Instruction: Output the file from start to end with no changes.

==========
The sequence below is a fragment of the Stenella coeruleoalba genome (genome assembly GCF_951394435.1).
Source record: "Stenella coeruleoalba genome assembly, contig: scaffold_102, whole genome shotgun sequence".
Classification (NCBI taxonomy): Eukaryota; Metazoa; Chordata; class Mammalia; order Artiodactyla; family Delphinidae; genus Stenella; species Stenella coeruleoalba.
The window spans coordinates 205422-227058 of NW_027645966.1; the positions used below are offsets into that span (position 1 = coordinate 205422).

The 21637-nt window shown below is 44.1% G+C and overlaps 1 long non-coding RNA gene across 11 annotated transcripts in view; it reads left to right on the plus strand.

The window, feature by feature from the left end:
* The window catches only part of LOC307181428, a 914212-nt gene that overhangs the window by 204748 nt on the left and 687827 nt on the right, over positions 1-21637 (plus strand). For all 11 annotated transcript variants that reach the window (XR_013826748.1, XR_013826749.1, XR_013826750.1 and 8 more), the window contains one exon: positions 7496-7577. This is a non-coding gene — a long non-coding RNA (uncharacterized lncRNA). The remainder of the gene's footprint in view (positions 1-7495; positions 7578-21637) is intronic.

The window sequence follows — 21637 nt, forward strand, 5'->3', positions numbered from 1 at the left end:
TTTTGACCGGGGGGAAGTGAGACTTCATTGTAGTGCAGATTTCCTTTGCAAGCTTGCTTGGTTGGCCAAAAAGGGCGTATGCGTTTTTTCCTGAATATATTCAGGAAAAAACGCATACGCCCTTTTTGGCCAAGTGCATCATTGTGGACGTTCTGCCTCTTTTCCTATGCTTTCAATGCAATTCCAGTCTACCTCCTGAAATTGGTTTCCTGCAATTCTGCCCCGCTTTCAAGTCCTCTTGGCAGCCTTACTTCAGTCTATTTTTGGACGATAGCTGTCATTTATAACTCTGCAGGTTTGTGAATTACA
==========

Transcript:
The sequence below is a fragment of the Stenella coeruleoalba genome (genome assembly GCF_951394435.1).
Source record: "Stenella coeruleoalba genome assembly, contig: scaffold_102, whole genome shotgun sequence".
Classification (NCBI taxonomy): Eukaryota; Metazoa; Chordata; class Mammalia; order Artiodactyla; family Delphinidae; genus Stenella; species Stenella coeruleoalba.
The window spans coordinates 205422-227058 of NW_027645966.1; the positions used below are offsets into that span (position 1 = coordinate 205422).

The 21637-nt window shown below is 44.1% G+C and overlaps 1 long non-coding RNA gene across 11 annotated transcripts in view; it reads left to right on the plus strand.

The window, feature by feature from the left end:
* The window catches only part of LOC307181428, a 914212-nt gene that overhangs the window by 204748 nt on the left and 687827 nt on the right, over positions 1-21637 (plus strand). For all 11 annotated transcript variants that reach the window (XR_013826748.1, XR_013826749.1, XR_013826750.1 and 8 more), the window contains one exon: positions 7496-7577. This is a non-coding gene — a long non-coding RNA (uncharacterized lncRNA). The remainder of the gene's footprint in view (positions 1-7495; positions 7578-21637) is intronic.

The window sequence follows — 21637 nt, forward strand, 5'->3', positions numbered from 1 at the left end:
TTTTGACCGGGGGGAAGTGAGACTTCATTGTAGTGCAGATTTCCTTTGCAAGCTTGCTTGGTTGGCCAAAAAGGGCGTATGCGTTTTTTCCTGAATATATTCAGGAAAAAACGCATACGCCCTTTTTGGCCAAGTGCATCATTGTGGACGTTCTGCCTCTTTTCCTATGCTTTCAATGCAATTCCAGTCTACCTCCTGAAATTGGTTTCCTGCAATTCTGCCCCGCTTTCAAGTCCTCTTGGCAGCCTTACTTCAGTCTATTTTTGGACGATAGCTGTCATTTATAACTCTGCAGGTTTGTGAATTACA